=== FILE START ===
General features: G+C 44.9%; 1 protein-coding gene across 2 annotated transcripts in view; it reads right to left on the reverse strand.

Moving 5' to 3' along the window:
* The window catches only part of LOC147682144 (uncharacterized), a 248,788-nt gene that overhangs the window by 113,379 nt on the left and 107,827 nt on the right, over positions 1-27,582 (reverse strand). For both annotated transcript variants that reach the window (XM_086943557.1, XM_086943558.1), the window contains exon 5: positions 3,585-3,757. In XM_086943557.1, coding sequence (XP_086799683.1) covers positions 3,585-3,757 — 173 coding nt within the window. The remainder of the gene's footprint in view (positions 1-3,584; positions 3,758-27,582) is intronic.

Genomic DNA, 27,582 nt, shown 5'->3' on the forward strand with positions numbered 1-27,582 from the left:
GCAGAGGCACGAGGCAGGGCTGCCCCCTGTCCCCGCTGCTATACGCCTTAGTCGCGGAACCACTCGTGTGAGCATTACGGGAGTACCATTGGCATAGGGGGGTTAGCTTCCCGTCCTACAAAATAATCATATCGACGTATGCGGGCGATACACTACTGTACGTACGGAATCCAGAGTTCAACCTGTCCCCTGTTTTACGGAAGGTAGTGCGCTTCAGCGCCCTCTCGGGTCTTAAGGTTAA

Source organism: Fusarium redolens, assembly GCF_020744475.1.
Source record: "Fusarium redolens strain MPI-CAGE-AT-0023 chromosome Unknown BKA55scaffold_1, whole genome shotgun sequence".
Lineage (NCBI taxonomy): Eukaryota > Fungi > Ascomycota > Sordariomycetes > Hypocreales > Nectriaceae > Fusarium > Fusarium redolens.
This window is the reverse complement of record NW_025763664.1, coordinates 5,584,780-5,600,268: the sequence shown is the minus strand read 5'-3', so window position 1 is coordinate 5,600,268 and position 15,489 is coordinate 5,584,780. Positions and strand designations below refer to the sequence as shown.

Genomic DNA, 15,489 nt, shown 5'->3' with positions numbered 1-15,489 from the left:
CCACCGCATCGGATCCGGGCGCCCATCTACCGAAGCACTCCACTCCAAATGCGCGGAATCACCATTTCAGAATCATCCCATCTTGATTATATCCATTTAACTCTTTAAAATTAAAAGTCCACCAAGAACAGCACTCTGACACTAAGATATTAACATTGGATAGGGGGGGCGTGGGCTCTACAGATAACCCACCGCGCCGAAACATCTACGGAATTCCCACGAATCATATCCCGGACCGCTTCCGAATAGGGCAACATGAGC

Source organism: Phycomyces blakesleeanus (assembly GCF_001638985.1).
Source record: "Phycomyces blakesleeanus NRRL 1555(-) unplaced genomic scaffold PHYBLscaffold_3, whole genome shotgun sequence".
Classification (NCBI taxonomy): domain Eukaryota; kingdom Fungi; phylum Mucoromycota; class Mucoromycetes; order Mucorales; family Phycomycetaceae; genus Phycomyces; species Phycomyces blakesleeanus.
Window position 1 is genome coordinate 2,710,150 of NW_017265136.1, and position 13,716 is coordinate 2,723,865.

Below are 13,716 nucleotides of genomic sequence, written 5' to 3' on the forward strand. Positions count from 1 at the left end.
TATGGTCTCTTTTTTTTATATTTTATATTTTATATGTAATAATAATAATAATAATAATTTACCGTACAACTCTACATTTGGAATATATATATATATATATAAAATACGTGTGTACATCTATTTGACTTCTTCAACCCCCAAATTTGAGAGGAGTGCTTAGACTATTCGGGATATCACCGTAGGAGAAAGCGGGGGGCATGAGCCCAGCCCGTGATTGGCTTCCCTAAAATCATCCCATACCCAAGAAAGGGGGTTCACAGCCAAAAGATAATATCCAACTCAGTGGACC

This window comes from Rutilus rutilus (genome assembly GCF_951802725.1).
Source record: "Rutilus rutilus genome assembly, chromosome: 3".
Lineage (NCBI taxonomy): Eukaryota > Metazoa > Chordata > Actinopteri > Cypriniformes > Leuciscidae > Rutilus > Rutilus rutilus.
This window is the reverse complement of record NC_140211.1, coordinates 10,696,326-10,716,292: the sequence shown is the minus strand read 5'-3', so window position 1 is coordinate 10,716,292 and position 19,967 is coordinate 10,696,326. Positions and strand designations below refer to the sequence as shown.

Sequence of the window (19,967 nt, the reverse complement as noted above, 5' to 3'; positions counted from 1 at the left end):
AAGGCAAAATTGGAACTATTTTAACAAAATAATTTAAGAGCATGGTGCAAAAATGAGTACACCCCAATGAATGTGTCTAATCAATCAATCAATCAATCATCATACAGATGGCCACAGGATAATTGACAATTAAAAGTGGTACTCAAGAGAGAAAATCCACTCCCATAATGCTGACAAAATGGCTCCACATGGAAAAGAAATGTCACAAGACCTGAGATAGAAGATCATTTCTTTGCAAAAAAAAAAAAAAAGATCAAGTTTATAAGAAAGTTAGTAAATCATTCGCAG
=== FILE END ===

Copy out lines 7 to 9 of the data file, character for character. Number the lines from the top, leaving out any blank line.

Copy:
Source record: "Fusarium redolens strain MPI-CAGE-AT-0023 chromosome Unknown BKA55scaffold_1, whole genome shotgun sequence".
Lineage (NCBI taxonomy): Eukaryota > Fungi > Ascomycota > Sordariomycetes > Hypocreales > Nectriaceae > Fusarium > Fusarium redolens.
This window is the reverse complement of record NW_025763664.1, coordinates 5,584,780-5,600,268: the sequence shown is the minus strand read 5'-3', so window position 1 is coordinate 5,600,268 and position 15,489 is coordinate 5,584,780. Positions and strand designations below refer to the sequence as shown.